28. Old Wenham Burying Ground
(located on Main Street (Route 1A) in Wenham, a short distance north of Wenham Lake).
Here are buried several men of Wenham who played parts in the witchcraft hysteria.
a. Joseph Gerrish,
minister of the First Church of Wenham in 1692,
is buried here beneath a red sandstone table stone (Plate 32). The inscription
on his tomb reads: "Rev. Joseph Gerrish Born at Newbury Mar. 23,
165o Graduated at Harvard College 1669 Ordained at Wenham Jan I2, 1674
Died in the Pastoral Office Jan 6, I720." In 1692, four of Gerrish's
parishioners were members of the jury which sat in judgment in Salem.
In November 1692, Mary Herrick came to Gerrish complaining that Reverend
John Hale's wife afflicted her. Her accusation caused Hale to oppose
finally the witchcraft proceedings.
b. "Here Lyes Buried the Body of Capt. Thomas Fisk
Who Decd Februry ye 5th 1723 in ye 70th Year of His Age. The Righteous shall
be had in Everlasting Remembrance" (Plate 33). Fisk served as
a member of the jury which convicted many of those condemned and executed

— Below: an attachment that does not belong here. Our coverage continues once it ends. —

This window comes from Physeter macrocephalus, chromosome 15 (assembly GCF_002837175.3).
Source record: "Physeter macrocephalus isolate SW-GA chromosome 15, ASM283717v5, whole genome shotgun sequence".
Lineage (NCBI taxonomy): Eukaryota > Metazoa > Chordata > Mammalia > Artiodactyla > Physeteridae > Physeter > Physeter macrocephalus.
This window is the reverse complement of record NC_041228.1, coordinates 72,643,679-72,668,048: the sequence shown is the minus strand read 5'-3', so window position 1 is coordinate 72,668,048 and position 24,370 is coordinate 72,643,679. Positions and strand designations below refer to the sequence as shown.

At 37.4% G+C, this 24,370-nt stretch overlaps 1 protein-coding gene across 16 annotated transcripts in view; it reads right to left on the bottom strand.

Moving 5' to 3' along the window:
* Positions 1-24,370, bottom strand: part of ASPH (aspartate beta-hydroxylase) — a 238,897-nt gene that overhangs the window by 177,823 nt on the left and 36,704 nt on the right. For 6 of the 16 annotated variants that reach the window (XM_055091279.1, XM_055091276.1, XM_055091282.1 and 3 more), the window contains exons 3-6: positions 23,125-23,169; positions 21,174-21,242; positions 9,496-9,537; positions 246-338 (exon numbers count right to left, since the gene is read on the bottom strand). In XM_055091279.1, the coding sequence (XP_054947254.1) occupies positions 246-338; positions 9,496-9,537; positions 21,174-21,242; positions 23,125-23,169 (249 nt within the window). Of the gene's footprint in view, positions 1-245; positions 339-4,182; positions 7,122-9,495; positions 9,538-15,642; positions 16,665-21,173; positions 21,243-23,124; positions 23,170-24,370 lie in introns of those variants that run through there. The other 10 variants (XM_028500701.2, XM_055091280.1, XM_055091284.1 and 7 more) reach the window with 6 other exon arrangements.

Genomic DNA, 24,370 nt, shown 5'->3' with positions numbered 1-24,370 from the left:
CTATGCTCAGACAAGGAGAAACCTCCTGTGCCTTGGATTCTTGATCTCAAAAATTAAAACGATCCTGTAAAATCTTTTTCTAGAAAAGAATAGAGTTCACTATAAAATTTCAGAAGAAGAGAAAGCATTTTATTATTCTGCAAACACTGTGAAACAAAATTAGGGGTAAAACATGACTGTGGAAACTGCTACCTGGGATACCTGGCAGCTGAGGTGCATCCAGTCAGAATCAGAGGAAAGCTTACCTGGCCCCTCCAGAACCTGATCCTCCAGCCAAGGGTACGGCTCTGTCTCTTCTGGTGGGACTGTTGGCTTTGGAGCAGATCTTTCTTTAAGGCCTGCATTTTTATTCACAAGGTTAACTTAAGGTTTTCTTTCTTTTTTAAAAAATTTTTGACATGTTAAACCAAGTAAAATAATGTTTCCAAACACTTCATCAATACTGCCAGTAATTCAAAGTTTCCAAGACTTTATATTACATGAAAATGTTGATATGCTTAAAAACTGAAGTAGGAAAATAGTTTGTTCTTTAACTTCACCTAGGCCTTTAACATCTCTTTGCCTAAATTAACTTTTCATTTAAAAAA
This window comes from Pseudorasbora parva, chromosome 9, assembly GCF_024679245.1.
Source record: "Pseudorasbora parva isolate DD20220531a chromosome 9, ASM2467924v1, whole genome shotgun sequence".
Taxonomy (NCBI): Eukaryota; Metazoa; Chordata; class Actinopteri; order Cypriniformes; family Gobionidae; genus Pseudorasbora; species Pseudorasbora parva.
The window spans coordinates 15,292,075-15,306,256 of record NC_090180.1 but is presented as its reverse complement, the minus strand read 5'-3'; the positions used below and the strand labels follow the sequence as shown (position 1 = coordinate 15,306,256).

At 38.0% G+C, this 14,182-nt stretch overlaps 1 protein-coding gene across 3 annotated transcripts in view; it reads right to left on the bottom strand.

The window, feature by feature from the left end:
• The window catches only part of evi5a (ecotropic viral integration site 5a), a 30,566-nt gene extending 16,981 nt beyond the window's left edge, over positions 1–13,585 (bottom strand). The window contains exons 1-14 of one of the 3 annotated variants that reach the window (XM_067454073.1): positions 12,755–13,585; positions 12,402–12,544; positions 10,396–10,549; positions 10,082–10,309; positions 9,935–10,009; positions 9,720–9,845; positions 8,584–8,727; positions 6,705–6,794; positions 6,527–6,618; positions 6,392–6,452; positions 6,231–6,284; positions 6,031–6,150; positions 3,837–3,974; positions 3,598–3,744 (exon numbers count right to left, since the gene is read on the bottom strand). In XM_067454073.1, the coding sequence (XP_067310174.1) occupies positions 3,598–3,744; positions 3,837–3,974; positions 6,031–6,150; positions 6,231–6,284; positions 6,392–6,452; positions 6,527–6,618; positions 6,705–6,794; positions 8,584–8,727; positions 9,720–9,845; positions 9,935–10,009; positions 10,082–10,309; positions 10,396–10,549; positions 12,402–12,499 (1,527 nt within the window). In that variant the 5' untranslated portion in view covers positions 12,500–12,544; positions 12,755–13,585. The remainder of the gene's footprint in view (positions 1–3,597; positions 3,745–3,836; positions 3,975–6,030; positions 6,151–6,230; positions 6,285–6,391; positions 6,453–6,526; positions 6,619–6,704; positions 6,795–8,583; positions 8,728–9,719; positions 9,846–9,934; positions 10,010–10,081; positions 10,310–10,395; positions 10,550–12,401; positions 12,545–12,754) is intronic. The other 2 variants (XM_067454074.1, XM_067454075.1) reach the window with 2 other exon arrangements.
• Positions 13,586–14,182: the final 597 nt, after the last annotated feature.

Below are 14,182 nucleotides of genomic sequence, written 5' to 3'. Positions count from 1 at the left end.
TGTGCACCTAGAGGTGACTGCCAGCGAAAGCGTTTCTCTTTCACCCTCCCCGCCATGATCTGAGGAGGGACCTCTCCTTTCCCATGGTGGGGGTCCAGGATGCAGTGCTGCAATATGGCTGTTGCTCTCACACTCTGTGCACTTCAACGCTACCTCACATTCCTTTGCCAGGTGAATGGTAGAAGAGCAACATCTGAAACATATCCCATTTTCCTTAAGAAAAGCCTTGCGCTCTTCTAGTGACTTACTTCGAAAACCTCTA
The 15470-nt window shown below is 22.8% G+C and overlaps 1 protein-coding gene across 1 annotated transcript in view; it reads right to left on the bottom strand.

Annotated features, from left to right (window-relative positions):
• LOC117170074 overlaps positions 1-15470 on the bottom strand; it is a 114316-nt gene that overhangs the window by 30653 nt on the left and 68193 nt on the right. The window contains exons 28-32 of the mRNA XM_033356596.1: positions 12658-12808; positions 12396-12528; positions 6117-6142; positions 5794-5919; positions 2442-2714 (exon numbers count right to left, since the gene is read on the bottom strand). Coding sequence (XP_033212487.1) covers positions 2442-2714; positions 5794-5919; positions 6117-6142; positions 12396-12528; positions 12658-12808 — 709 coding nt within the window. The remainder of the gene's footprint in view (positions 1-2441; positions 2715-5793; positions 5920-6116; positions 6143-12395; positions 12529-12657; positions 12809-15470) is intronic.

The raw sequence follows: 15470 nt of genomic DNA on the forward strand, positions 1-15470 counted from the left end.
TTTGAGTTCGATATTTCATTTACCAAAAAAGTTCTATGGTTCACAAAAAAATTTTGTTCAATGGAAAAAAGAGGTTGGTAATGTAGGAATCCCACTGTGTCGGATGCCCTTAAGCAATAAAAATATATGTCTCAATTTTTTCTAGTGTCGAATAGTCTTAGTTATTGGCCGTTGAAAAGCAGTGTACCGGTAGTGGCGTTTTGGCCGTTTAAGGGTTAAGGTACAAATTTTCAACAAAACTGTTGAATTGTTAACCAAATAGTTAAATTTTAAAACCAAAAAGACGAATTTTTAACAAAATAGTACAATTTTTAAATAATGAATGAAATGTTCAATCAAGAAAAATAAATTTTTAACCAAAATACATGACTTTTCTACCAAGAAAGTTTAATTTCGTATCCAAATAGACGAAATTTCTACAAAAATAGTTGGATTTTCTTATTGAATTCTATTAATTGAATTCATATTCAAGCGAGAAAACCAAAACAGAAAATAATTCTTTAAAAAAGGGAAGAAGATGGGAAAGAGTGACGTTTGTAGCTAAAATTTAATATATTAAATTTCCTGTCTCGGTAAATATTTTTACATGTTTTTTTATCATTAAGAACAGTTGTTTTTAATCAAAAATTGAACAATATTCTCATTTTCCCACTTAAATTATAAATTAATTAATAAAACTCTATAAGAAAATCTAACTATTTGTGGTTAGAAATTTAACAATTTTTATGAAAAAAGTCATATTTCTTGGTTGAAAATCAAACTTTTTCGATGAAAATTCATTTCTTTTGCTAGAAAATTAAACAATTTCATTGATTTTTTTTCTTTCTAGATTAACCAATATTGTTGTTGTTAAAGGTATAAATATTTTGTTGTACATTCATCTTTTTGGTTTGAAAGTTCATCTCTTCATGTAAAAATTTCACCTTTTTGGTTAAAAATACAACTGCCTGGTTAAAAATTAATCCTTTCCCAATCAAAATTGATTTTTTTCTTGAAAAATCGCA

for witchcraft in 1692. He was the son of the jury foreman, Thomas
Fisk, Sr. Both men signed a public confession in 1697 stating that
they "were sadly deluded and mistaken" in 1692.
c. "Here Lyeth ye body of Decn [Deacon] William Fisk
who died Febry ye 5th 1727/8 Aged 85 years." William Fisk also served
as a juror at the Salem trials in 1692 and later signed the 1697 confession
(Plate 6; 106 Main Street in Wenham, a short distance north
of the Wenham Burying Ground).
This house was built around 1670 and was the home of John Solart,
Sr. who kept an inn here. His daughter Sarah, who was born 14 July 1653,
later married William Good and moved away to Salem Village. Sarah Good
was one of the first three persons accused of witchcraft in 1692 and
was hanged on July 19. The house is privately owned.
30. Claflin-Gerrish-Richards House
(Plate 31; 132 Main Street,
opposite its intersection with Monument Street).
Reverend Joseph Gerrish lived here in 1692. It was here that Mary
Herrick met with John Hale, and Joseph Gerrish and told them that the
specter of Hale's wife afflicted her. The house dates from the time
period 1662-73 and is the office of the Wenham Historical Association.
It is open to the public.